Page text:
Soft Skills Have More To Do With Who We Are Than What We Do
Honest and direct feedback helps executives and leaders take their skills – and performance – to the next level. Every organization has high potential, valued employees who have been successful as individual contributors, but who fail when advanced to leadership roles. Coaching helps them build on experience and success, but significant insights and basic training in soft skills add a business arsenal that allows them to lead at the highest level.
While hard skills relevant to the job are critical, employers are seeking professionals who can work and succeed in a team environment. Soft skills impact how we build relationships, work together and, ultimately, do our jobs. Soft skills are personal attributes that enable someone to interact effectively and harmoniously with other people. Soft skills are a combination of interpersonal people skills, social skills, communication skills, character traits, attitudes, career attributes, and emotional intelligence quotient (EQ) among others that enable people to effectively navigate their environment, work well with others, perform well, and achieve their goals with complementing hard skills.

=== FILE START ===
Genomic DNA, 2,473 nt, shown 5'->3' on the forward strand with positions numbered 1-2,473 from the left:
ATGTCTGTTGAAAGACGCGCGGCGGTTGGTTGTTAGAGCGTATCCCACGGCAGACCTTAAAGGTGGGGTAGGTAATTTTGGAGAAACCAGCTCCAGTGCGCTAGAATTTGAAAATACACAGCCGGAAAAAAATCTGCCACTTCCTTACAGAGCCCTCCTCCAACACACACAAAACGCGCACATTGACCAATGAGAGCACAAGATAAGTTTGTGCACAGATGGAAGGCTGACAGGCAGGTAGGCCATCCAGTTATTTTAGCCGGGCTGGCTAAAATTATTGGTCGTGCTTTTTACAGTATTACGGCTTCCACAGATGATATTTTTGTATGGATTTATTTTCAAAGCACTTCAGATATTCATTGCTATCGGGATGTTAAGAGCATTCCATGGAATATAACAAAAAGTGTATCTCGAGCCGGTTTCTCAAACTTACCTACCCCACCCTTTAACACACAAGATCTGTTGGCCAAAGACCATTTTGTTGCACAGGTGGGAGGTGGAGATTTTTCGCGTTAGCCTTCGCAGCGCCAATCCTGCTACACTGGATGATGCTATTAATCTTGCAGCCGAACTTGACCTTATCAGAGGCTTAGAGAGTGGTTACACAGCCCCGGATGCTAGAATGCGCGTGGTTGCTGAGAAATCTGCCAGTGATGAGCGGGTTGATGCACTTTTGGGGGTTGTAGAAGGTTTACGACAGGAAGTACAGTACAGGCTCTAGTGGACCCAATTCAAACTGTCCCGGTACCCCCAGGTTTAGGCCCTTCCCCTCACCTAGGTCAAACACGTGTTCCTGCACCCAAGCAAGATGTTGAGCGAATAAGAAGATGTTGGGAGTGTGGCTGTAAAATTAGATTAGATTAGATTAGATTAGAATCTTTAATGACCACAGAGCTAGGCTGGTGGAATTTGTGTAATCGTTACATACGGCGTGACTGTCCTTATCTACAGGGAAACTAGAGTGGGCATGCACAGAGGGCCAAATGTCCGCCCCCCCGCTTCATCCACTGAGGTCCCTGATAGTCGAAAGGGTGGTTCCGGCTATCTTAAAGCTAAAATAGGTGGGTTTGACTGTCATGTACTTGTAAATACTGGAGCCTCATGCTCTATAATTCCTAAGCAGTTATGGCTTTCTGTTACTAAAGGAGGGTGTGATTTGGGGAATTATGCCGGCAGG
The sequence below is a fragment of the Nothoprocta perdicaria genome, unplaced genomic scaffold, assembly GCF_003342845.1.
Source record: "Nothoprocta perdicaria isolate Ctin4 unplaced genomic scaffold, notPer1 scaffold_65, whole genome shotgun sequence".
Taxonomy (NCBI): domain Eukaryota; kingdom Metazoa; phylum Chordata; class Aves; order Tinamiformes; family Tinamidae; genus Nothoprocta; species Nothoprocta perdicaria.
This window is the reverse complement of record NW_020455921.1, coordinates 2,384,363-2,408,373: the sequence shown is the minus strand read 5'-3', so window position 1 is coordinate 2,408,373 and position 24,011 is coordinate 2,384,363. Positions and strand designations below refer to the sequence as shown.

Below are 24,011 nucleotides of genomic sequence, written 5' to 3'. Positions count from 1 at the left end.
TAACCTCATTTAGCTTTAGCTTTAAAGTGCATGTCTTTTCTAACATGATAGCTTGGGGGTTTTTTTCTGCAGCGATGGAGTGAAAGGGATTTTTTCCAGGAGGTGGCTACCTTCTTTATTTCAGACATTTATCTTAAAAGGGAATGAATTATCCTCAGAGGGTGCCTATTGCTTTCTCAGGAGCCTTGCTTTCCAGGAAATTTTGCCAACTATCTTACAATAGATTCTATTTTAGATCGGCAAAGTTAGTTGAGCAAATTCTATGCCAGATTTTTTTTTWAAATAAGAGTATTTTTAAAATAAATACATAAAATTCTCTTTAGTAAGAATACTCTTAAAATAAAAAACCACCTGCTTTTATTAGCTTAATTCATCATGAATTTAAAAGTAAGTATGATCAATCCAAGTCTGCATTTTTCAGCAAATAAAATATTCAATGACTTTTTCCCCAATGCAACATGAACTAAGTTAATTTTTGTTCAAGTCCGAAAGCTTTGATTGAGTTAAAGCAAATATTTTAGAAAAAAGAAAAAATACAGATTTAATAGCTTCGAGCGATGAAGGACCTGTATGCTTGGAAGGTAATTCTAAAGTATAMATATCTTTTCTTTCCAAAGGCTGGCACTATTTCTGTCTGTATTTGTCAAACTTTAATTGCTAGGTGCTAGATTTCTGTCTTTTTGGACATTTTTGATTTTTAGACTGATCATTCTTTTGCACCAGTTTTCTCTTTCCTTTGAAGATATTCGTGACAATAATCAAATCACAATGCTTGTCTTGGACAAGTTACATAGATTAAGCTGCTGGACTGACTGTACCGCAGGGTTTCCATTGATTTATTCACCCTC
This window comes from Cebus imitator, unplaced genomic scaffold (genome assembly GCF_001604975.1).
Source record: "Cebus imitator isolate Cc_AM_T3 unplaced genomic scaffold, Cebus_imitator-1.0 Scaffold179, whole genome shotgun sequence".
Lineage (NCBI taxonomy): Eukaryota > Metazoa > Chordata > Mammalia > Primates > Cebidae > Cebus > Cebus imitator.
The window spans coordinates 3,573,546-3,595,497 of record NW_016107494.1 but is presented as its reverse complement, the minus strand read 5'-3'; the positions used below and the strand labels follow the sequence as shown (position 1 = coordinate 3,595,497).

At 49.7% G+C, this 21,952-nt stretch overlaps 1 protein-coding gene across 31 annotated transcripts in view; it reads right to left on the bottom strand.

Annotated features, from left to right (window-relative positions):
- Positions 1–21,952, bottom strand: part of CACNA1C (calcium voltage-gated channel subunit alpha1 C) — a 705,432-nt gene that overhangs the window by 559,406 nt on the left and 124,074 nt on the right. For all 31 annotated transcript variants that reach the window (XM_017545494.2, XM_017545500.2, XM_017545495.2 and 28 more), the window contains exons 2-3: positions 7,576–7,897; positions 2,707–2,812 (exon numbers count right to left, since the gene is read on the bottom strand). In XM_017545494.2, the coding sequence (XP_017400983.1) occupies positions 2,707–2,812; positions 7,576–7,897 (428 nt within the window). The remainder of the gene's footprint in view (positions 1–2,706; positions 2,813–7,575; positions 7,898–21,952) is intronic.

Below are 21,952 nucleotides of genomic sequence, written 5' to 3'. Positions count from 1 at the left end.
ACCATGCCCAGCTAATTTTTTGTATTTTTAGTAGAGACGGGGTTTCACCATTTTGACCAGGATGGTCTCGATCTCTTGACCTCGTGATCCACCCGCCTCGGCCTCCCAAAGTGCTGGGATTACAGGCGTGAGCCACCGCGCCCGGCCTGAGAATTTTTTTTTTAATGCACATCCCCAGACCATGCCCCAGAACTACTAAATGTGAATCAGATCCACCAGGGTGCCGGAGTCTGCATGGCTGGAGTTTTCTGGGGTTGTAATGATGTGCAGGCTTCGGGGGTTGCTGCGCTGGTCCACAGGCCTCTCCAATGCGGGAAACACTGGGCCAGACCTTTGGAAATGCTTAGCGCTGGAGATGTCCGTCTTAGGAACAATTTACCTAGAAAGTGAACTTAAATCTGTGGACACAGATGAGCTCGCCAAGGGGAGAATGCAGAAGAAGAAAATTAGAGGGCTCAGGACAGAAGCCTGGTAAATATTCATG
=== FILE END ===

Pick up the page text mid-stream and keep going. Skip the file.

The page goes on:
A person’s soft skill is an important part of their contribution to the success of an organization. Successful leadership relies on a variety of soft skills. Organizations which deal with customers face-to-face are generally more successful if they promote activities for staff to develop these skills through wellness-enhancing programs. Training or rewarding for personal habits or traits such as dependability and diligence can yield a significant return on investment for an organization.
Effective leaders apply these skills to interact with and inspire their teams openly and honestly. As you develop in your career, it’s important to develop your soft skills so you can increase your opportunities for advancement into leadership roles.
Essential soft skills for effective leadership